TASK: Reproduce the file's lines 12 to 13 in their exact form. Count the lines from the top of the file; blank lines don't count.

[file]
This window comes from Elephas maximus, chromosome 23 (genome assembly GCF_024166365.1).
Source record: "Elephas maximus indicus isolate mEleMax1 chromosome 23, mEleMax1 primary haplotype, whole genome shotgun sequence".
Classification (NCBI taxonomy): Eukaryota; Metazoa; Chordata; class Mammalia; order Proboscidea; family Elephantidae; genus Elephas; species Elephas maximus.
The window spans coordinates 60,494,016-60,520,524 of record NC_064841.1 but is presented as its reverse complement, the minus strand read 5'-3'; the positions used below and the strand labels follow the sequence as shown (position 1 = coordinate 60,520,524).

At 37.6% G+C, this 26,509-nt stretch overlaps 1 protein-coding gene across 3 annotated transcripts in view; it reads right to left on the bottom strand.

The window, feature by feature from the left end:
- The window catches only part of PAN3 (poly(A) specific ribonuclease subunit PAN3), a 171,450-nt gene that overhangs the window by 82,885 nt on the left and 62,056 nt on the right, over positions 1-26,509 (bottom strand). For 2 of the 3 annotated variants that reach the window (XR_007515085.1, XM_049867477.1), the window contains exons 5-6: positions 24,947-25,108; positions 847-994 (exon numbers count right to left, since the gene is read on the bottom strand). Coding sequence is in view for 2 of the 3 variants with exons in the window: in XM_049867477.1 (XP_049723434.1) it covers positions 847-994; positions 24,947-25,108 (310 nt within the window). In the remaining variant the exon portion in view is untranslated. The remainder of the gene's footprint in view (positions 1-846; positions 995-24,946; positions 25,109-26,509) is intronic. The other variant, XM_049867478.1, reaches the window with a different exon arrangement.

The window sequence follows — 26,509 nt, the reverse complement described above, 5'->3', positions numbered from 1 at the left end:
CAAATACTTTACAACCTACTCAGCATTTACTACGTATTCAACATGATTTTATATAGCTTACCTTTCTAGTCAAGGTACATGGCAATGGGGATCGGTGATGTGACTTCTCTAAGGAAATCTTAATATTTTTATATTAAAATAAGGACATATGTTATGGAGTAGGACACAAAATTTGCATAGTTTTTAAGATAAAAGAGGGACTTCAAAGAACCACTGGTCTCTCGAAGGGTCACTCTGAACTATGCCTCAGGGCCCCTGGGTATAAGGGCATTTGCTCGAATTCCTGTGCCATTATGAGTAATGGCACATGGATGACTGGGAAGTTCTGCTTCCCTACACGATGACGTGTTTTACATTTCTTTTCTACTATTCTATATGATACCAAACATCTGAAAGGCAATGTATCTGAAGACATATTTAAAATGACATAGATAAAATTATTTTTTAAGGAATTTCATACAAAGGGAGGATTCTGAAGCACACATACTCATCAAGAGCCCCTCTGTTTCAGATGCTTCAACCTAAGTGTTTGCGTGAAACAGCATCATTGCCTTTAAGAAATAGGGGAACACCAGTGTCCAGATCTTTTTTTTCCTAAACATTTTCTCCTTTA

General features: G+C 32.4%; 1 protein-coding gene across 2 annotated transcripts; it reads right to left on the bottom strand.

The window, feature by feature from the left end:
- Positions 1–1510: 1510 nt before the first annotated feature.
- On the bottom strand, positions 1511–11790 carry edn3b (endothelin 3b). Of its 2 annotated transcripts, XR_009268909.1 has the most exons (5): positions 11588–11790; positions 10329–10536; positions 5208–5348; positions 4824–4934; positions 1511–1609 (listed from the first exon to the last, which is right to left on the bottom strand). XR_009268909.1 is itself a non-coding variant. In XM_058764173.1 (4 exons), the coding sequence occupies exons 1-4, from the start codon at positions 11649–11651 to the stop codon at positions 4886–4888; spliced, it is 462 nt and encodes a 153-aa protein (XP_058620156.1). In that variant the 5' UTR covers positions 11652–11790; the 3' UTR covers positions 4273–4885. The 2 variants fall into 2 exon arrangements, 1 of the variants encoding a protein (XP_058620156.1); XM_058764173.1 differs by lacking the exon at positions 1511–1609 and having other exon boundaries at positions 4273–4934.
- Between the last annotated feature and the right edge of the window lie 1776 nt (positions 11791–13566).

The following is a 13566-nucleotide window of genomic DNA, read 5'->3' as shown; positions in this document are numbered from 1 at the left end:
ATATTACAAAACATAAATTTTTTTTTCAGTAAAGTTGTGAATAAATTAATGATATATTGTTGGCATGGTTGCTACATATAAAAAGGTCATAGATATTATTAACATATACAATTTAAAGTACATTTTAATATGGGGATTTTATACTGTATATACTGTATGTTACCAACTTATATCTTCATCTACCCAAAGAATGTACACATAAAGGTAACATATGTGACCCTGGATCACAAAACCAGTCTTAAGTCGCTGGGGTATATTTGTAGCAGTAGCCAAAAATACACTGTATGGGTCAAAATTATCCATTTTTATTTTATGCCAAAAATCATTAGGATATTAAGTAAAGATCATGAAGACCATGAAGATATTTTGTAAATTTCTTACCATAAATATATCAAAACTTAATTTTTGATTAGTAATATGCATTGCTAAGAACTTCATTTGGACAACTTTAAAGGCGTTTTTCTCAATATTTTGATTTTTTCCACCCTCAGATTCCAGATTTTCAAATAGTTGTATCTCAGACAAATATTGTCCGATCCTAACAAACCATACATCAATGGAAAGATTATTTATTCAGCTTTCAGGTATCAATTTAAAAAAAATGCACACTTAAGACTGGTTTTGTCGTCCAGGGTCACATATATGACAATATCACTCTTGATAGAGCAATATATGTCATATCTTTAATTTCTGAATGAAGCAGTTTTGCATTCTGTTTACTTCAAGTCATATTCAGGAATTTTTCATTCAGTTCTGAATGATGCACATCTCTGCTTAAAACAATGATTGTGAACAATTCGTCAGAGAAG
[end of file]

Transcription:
- Positions 1–1510: 1510 nt before the first annotated feature.
- On the bottom strand, positions 1511–11790 carry edn3b (endothelin 3b). Of its 2 annotated transcripts, XR_009268909.1 has the most exons (5): positions 11588–11790; positions 10329–10536; positions 5208–5348; positions 4824–4934; positions 1511–1609 (listed from the first exon to the last, which is right to left on the bottom strand). XR_009268909.1 is itself a non-coding variant. In XM_058764173.1 (4 exons), the coding sequence occupies exons 1-4, from the start codon at positions 11649–11651 to the stop codon at positions 4886–4888; spliced, it is 462 nt and encodes a 153-aa protein (XP_058620156.1). In that variant the 5' UTR covers positions 11652–11790; the 3' UTR covers positions 4273–4885. The 2 variants fall into 2 exon arrangements, 1 of the variants encoding a protein (XP_058620156.1); XM_058764173.1 differs by lacking the exon at positions 1511–1609 and having other exon boundaries at positions 4273–4934.